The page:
(25) King Rehoboam made bronze shields to replace the gold ones – 1 Kings 14:27

Having reviewed the wisdom books that reflect the characters of David and Solomon we shall now return to the historical account in 1 Kings and look at the lives of their descendants and the people they ruled.

During the reigns of Saul, David and Solomon, the people of Israel had become a nation for the first time. Saul set up an informal court, David built a palace in Jerusalem while Solomon built many cities, a standing army and a large civil service. However, although the country was very prosperous under his rule it came at a cost of high taxation on the people.

When Solomon died, his son Rehoboam came to the throne. This triggered a national assembly where the people gave the new king an ultimatum. They would serve him if he reduced the heavy load of tax.

Rehoboam took counsel. The older men who had been his father’s counsellors advised him to recognise that the king served the people and to accept their demands but his young friends saw kingship differently and told him to tell the people that “My father made your yoke heavy; I will make it even heavier. My father scourged you with whips; I will scourge you with scorpions” (1 Kings 12:14). At this, the ten northern tribes revoked the treaty that they had made with David and rebelled against Rehoboam and appointed Jeroboam as their king. The tribe of Judah stayed loyal to Rehoboam and so Israel split into two kingdoms – Israel in the north with Samaria as its capital, and Judah in the south which retained Jerusalem. All out war between the new nations was averted when the prophet Shemaiah told Rehoboam not to fight against Israel.

In the northern kingdom Jeroboam recognised that he had a problem with his hold on power. People from across Israel went to Jerusalem to sacrifice to the Lord, at least for the annual festivals. This loyalty to God and his temple could result in people maintaining a loyalty to the house of David rather than to him. To avoid this he made two golden calves and put one in the north and one in the south on the route to Jerusalem. He then instituted a festival of worship of these calves to coincide with the one in Jerusalem.

It is hard for us to appreciate the appeal of worshipping idols in this way, but the people of Israel adopted this form of worship, which also incorporated practices from the worship of the Canaanite gods Baal and Asherah, and continued to worship in this way for the next two hundred years. This idolatry was a direct violation of the first two of the ten commandments, and led to adultery and murder, in violation of the sixth and seventh commandments , as Canaanite worship included ritual prostitution and the sacrifice of infants. God sent prophets to tell Jeroboam that his dynasty would be short and that Israel would go into exile as a result of their sin.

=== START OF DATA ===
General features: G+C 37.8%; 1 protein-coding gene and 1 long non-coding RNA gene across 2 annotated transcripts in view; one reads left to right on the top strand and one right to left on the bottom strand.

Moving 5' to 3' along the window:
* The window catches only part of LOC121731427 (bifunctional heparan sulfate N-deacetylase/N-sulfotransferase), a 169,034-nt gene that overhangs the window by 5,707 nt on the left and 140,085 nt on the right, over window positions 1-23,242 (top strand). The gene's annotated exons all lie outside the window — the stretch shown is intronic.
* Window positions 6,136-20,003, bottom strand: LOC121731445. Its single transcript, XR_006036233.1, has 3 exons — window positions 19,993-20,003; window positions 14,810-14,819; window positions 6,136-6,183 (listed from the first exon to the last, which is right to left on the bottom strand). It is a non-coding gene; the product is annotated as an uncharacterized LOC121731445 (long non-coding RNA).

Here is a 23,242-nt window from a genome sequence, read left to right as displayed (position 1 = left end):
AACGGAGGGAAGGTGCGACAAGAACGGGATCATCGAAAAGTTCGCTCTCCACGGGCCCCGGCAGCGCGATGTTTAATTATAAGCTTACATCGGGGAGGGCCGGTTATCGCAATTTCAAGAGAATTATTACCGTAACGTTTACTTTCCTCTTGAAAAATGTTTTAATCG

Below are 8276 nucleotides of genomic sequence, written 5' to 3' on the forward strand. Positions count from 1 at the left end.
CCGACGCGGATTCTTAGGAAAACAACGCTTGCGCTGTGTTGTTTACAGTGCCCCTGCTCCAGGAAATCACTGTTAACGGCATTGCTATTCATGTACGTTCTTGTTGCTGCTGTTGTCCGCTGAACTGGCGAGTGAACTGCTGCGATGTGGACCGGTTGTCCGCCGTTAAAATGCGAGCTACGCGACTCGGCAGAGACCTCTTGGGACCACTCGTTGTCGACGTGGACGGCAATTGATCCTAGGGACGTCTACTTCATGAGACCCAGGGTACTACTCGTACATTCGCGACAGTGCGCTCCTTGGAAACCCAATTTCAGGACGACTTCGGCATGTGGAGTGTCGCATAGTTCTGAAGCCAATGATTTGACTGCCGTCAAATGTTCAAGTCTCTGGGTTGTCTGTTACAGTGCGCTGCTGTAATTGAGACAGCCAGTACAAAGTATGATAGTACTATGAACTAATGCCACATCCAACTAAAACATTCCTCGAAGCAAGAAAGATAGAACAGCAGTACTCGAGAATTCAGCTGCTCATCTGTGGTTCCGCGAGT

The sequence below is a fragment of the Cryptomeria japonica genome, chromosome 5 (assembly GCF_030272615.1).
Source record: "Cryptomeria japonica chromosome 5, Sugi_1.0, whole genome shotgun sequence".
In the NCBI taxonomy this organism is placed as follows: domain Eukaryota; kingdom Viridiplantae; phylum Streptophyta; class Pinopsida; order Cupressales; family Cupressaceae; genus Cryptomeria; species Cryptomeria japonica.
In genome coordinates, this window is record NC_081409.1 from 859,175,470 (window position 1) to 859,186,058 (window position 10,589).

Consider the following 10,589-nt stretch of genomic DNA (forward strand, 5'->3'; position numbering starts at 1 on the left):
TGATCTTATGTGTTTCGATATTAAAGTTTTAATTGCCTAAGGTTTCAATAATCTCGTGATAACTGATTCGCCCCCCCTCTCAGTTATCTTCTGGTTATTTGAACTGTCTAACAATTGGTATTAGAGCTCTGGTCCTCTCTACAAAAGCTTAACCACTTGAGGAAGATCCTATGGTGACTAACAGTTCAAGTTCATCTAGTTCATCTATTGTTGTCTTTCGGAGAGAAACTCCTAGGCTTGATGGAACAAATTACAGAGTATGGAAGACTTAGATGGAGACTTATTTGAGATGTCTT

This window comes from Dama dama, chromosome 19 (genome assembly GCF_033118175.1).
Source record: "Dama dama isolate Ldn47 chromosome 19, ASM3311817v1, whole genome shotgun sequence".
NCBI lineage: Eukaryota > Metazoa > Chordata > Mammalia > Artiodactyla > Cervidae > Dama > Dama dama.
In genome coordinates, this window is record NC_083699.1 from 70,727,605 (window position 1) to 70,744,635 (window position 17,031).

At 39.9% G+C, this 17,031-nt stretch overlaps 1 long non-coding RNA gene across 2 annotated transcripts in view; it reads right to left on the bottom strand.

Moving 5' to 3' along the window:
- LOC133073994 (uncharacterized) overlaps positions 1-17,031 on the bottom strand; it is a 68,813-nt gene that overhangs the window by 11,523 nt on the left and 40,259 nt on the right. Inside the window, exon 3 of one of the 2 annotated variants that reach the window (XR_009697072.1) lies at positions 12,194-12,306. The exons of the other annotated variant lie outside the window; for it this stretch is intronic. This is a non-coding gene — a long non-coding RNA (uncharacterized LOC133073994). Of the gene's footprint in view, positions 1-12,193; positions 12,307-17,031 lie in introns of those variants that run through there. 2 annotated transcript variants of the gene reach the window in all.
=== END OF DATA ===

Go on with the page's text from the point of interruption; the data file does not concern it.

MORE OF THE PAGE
Back in Judah the people had access to the temple and were ruled by David’s grandson. With this heritage they had everything going for them but we read that this did not guarantee them success. Rehoboam led the people of Judah into the same false worship as Jeroboam had led Israel in the north. The result of them abandoning God’s covenant was war with Egypt. In Rehoboam’s fifth year the King of Egypt invaded Judah and came right into Jerusalem where he stripped the temple and the palace of their treasures. In particular, the writer of Kings notes that he took the gold shields that Solomon had made for the temple. The glory of that magnificent building which housed God’s covenant with his people was taken within a few short decades of its completion.

Rehoboam’s response to God withdrawing his presence because of his people’s disobedience is tragically similar to the response of God’s people down through the ages. King Rehoboam made shields of bronze. To the casual observer these looked like the golden ones but everyone knew that they were poor substitutes for the real thing. In the same way as his religion was an attempt to reach God without meeting the demands of his covenant, so the bronze shields imitated the show of glory but lacked the quality of substance within. We need to focus on the heart of our relationship with God, not the outward show for the benefit of ourselves or others.

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